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87 Cards in this Set

  • Front
  • Back
What is Psychology?
Study of the brain, behavior, and the cognitive process.
What distinguishes professional psychology from study by individuals daily?
2 Categories of Psychologists?
Practitioners, Academics/Researchers
What does a practicing psychologist do?
Help people, easily found in phone book, stereotypical. ex clinical counseling.
What percentage of psychologists are practicing?
What does an academic/researching psychologist do?
Find out, discover. Ex. scientists or professors
What percentage of psychologists are academics/researchers?
What percentage are both?
How do practitioners get paid?
Insurance, out of pocket ($80-140/hr), Gov. grants.
How do academics/researchers get paid?
Tuition, Tax $, School district $, Gov. grants.
What are the top 3 positions for psychologists?
Clinical psych. (private practice, mental hospitals)(43%),Experimental (Universities) (14%), and Counseling (10%).
Other positions for psychologists?
Education (6%), Social & Personality (6%), School (Guidance Counselor) (5%), Developmental (5%), Industrial (4%)
What is a psychiatrist?
PhD in Psych., MD-able to diagnose and write prescriptions.
(Takes about 8-10 yrs. of schooling.)
What were the 2 precursors to Psychology?
Physiology and Philosophy
What is the difference between rationalism and empiricism?
Empiricism requires evidence, sensory observations. (On the field)

Rationalism requires reasons, logic, discussions. (On paper)
What is intuitive psychology?
Intuitive psychology by "gut instinct", feelings, and intuition. Began with first man
Who was the first to study scientific psychology and when?
Willhelm Wundt-1879
What was Wundt's emphasis?
Contents of conscious experience...analyzed as small units.
How did Wundt study psych?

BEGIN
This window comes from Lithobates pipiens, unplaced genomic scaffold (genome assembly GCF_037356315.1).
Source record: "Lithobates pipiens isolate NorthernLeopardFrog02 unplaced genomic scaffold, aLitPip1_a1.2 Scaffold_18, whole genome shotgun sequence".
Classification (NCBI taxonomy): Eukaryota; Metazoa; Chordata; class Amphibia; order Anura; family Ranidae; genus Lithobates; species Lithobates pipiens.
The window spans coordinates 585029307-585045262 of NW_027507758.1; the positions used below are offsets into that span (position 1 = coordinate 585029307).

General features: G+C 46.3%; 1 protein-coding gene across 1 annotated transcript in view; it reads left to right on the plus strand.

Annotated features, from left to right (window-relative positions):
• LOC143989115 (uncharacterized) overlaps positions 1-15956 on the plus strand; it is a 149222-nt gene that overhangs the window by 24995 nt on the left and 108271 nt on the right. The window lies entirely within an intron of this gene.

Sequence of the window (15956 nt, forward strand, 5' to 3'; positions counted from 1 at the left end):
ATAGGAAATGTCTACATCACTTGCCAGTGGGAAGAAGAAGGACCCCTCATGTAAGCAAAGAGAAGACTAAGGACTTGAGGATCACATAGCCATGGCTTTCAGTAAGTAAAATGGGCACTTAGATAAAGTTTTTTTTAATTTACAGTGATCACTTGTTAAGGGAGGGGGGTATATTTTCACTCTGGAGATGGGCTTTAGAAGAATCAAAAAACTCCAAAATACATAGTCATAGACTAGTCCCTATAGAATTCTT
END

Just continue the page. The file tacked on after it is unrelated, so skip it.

Used dark room-showed images(usually fruit)-asked describe your experience of perception. Ex. apple ("I see red", I see "round", I see smooth")
Who founded the Structuralist school of thought?
Edward Titchener
What was the Structuralist emphasis?
Same as Wundt (Titchener Translated Wundt's work)
What was the agenda of Wundt and Titchener's Structuralists?
Answer the question "What?" in reference to the mind.
Who was the founder of the Functionalist school of thought?
William James
What was the emphasis of the Functionalists?
The PURPOSE of conscious experience. (Believed you couldn't study the CONTENTS of the mind)

Ex. If you try to study a river, you wouldn't take a bucket and capture the water-it's no longer a part of the river-the river has floated away!
What was the agenda of the Functionalists?
Answer the question "Why?" when in reference to the mind.
What school of thought did John Watson found?
Importance of Behaviorism?
Dominated for longest period of time. One of the "Big 3"
What is the emphasis of behaviorism?
Observable behavior
What is the formula for Behaviorism?
Why did Watson prefer behaviorism?
"thinking can't be observed, but behavior can"
Study of thinking is more like philosophy-not very scientific
Mind is unknowable "mystery box"
Who is the most important Behavioralist?
B.F. Skinner
What did Skinner add to Watson's approach?
Watson: Mind is Unknowable
Skinner: Mind is Unknowable and irrelevant
Behavior comes from situation/consequences, not from rational thought or "head"
What are the ABC's of Behaviorism?
Antecedents (situations), Behavior, Consequencs.
What is Skinner's most controversial statement?
"Free Will is Illusion"
How does Behaviorism translate into modern politics?
Conservatives: People have power over their future-can make things happen.
Liberals: Situations overpower people's ability to effect their future. Need level playing field
What school of psychology did Sigmund Freud found?
Psychoanalytic psychology
What is the emphasis of Psychoanalytic psychology?
Unconscious motivations, urges
What is the image that psychoanalysts use?
Mind is "iceberg"- most important part lies underneath the surface.
What are the strategies of study used by Freud and Psychoanalysts?
Slips of the tongue (Freudian slip)
Free association (word-first thing that comes to mind)
Hypnosis (not as important)
Who is the founder of Gestalt psychology?
Max Wertheimer
What is does "Gestalt" mean in Gestalt Psychology?
What is the emphasis of Gestalt Psychology?
Contents of conscious experience...analyzed as WHOLE units.
How did Wertheimer come to this idea for studying psychology?
Saw blinking lights from train.
Lights were blinking separately, but to the human perception, looked like movement.
What is the main difference between Wertheimer's study and Wundt's study?
WHOLE units vs. small units